Cinematography Mailing List - CML

Progressive Imaging

First, thanks to Michael Bravin for his gracious offering. As a result of our off-line conversation, I agreed to attempt a non invasive, clearer delineation of my thinking on progressive imaging, so here it is. Because of the liberal mixing of imaging, transport, and recording terminology here on the CML which has muddied the imaging only analytical issues, I have avoided comment, but I have observed over much time that not all progressive is the same even just at the imaging stage, and that is, frankly, the only area my postings primarily refer to. Since my observations have been made over the past 5-7 years through the genesis and implementation of the Digital Cinema/HD/24P era, and predate the notion, so often suggested herein, that they are based on my qualitative (some accuse commercial) biases, I hope no one is offended by any such reader perceived, but here goes.

I have been viewing progressive images in the process of comprehensive visual and lab testing of multiple formats and frame rates for quite a while, well before the advent of 24Psf. First, one of the challenges with shooting at frame rates other than 60Hz rates has been and is monitoring. Even now most monitors either require a 60Hz input or one that has had a 3:2 pulldown or a 1.5:1 in the case of 48Hz modes. So when viewed on a monitor, 24 and 30 frame progressive imaged formats almost always exhibit field/frame latency associated with pulldown cadences that cause a phenomenon we call "judder" or "flicker". Judder, well understood and employed by filmmakers, and misunderstood and rejected by broadcasters, probably killed the 480P30 (LDK 2000) cameras from Philips, as the resultant 2:1 pulldown (created by cloning each frame in a DSP frame buffer) was used as a 60Hz interlace emulation for interlace system interoperability, but the judder or latency drove broadcasters crazy whenever horizontal motion was present, even though the frames created were truly progressive from a Frame Transfer sensor and could, in fact be "deinterlaced" to produce a 30Hz (frame) 480 Progressive image with no dicemination artifacting; in other words, a truly progressive image. In the case of the 480P30 the quasi interlaced frame was actually composed of a frame "interlaced" with a clone of that frame, created in a frame buffer, so the resultant progressive frame would appear to be interlaced for purposes of interlace system equipment recognition and use with a notable vertical resolution increase obvious to the naked eye. Because the 24Psf concept emerged so closely on the heels of the frame paired 480P30 experiment, some of us believe it was that specific 480P30 progressive implementation, known as paired frame progressive, that germinated the 24 psf concept.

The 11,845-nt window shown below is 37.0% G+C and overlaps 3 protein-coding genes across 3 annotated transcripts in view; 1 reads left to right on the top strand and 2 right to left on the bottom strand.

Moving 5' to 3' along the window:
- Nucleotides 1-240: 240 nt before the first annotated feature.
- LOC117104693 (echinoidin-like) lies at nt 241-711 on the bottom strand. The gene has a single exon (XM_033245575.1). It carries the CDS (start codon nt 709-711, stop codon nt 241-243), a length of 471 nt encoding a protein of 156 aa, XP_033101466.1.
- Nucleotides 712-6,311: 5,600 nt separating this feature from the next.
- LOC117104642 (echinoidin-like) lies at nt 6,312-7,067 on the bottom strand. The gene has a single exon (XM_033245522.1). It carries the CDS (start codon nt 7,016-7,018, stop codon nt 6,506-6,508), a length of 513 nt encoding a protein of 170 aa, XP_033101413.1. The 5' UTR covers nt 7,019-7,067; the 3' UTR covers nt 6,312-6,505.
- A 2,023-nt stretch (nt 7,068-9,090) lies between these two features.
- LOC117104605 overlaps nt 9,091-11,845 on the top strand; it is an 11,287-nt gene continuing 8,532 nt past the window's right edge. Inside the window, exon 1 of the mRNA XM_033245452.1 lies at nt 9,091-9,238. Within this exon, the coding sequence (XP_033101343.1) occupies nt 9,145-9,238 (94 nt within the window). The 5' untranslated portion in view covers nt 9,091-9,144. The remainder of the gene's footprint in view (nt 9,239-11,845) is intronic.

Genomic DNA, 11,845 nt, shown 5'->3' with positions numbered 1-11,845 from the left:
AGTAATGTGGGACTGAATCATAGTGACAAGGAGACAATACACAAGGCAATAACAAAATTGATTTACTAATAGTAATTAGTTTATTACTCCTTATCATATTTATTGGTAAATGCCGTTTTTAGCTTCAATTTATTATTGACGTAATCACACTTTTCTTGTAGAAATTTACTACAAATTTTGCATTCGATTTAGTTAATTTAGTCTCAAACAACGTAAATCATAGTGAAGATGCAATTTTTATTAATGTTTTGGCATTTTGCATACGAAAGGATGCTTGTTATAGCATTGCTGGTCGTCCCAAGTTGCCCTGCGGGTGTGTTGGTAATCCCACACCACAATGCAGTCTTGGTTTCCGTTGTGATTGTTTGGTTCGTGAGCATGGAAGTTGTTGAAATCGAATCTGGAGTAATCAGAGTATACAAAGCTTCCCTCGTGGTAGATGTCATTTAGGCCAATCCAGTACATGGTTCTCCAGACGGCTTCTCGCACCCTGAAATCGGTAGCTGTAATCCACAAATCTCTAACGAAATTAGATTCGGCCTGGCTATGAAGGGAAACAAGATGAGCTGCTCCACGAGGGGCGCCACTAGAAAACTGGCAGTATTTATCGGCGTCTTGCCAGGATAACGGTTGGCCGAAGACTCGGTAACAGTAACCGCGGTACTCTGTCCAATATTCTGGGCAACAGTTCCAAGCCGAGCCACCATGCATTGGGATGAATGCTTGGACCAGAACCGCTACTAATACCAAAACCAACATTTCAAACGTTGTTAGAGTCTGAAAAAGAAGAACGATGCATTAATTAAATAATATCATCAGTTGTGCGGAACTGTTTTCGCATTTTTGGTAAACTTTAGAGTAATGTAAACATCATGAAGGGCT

Cinematographers have long dealt with judder by controlling the speed and nature of horizontal motion in their images, but those new to film and HD notice it, evidenced by the many, many postings on the CML questioning its causes and solutions. It is judder itself that led me to question whether psf is actually progressive imaging or, possibly, field paired progressive due to the heretofore fielding only nature of the FIT sensor. From the beginning, if compared to 24 frame film (obviously viewed after processing with 3:2 pulldown added) or other 24P imaging devices, the judder characteristic of 24PsF has been a little more quirky (non-linear) and exaggerated, especially at higher panning rates.

This has been a source of questioning here on CML quite often.

No one has presented an answer, and I am not either, except to suggest that, even at 1/48 (180 degree) electronic shutter, 24PsF displays a different, more noticeable judder component. This has led me to believe, since judder is a direct function of image latency, that that latency could be and may be the result of the use of a frame buffer in camera, suggesting the possibility that the FIT sensor might actually be operating in a fielding mode with a field buffer to produce a 2 field coherent progressive frame...